A £500,000 investment is set to provide a real lift to the Port of Sunderland.
Sunderland City Council has invested the cash in a Liebherr crane to help increase the amount of cargo the port can handle.
The port has seen a 360-degree turn in business during the last 10 years.
There had been concerns just a few years ago that the site may close due to a lack of business, however investment and a series of new contracts have helped transform its fortunes.
Council leader Coun Paul Watson is chairman of the Port Board.
He said: “The new crane can go, quite literally, along any of the quaysides and working areas in the Port of Sunderland.
“It’s going to bring some significant benefits.
“Buying the crane represents a good investment in the port’s handling capacity.”
The Port of Sunderland is the UK’s second largest municipally-owned port.
Planned changes to the road infrastructure in the city also means better links between the port and main routes in and out of the region could soon be established.
The Liebherr A944C HD wheeled excavator can handle all quay surface types, driving on wheels and operating off pads, and is capable of loading and discharging cargoes into ships up to 5,000 deadweight tonnage (DWT).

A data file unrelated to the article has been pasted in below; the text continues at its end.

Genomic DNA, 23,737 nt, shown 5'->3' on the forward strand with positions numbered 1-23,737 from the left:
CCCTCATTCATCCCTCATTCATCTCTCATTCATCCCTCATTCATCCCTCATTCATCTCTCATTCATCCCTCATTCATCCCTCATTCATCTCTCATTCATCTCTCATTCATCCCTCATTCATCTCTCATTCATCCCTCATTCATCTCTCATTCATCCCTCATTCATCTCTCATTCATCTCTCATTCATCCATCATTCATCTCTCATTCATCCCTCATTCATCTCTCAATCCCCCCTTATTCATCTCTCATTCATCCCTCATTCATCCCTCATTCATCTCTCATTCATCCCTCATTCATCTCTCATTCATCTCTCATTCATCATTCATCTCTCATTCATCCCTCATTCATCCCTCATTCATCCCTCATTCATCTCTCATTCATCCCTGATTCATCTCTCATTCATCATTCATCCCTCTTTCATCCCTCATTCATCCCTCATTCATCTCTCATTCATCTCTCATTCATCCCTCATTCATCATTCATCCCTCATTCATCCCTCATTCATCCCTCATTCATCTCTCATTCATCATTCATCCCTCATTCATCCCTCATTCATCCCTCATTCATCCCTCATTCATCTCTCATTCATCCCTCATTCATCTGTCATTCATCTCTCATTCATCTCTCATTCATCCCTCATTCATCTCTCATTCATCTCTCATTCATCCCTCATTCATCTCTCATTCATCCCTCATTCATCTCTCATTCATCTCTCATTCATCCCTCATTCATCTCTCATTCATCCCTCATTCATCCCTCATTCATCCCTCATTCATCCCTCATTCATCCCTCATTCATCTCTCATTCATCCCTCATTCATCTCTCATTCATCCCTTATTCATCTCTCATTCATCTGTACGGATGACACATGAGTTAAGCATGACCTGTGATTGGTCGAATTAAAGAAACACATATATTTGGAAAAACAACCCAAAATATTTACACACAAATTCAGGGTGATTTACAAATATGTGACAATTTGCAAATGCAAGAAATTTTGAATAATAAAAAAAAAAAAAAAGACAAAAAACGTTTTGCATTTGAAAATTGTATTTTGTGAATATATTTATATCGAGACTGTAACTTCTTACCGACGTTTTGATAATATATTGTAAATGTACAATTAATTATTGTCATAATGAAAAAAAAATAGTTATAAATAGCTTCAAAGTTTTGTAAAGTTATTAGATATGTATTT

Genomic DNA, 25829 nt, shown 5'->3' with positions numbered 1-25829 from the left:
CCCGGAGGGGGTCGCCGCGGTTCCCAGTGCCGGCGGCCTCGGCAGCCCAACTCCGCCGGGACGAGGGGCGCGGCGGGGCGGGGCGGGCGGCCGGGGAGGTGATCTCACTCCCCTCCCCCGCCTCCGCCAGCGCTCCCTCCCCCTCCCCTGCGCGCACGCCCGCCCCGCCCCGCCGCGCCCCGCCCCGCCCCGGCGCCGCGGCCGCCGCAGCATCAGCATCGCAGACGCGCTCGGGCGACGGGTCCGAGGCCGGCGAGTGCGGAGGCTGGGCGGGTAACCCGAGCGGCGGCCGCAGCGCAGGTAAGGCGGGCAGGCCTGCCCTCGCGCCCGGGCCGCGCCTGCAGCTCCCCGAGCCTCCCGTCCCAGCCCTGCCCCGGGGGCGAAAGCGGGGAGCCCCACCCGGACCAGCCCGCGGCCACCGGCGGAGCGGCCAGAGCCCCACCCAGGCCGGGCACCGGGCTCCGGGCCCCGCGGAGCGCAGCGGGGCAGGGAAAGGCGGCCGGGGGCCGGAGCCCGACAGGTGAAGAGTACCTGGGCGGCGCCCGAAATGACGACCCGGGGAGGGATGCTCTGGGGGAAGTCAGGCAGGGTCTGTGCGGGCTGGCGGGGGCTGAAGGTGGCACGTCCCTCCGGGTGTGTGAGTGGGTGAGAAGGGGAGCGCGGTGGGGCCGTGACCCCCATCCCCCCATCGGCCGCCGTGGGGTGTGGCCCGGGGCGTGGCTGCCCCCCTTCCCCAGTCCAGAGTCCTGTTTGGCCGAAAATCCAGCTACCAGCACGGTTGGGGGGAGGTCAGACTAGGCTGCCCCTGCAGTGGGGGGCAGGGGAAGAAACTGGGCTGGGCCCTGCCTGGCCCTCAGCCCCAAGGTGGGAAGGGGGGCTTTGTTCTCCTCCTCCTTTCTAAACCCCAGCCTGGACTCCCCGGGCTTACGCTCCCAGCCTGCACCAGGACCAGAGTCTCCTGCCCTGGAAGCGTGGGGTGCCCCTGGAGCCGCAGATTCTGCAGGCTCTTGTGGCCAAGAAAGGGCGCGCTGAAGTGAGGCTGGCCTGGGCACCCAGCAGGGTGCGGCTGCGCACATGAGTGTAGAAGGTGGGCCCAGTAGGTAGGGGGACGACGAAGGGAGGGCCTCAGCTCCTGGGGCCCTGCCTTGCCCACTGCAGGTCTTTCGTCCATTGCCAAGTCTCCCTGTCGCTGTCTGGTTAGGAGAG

It has load capacities of up to four tonnes at a working radius of 18 metres and a maximum lift height of 20 metres.
One of its first jobs was loading scrap metal bound for Europe.
Port director Matthew Hunt said: “The board considered the business case, approved the purchase and now we’ve taken delivery of a very precise and efficient piece of very mobile plant machinery.
“It’s going to provide important new additional capacity to more efficiently meet our trading obligations over the ten year period.”
The port already has rail mounted cranes at Corporation Quay and other mobile crane capacity includes a Liebherr Harbour Mobile 150.
The new acquisition is the latest development in plans for the port to boost the port’s business as the region steps up its involvement in the offshore wind energy sector.
As reported in the Echo, a new sales manager, Mark Hassan, has been appointed this month to raise the port’s profile.
“The Port of Sunderland has some incredible assets that I really do believe will allow it to compete on a regional and national stage,” he said.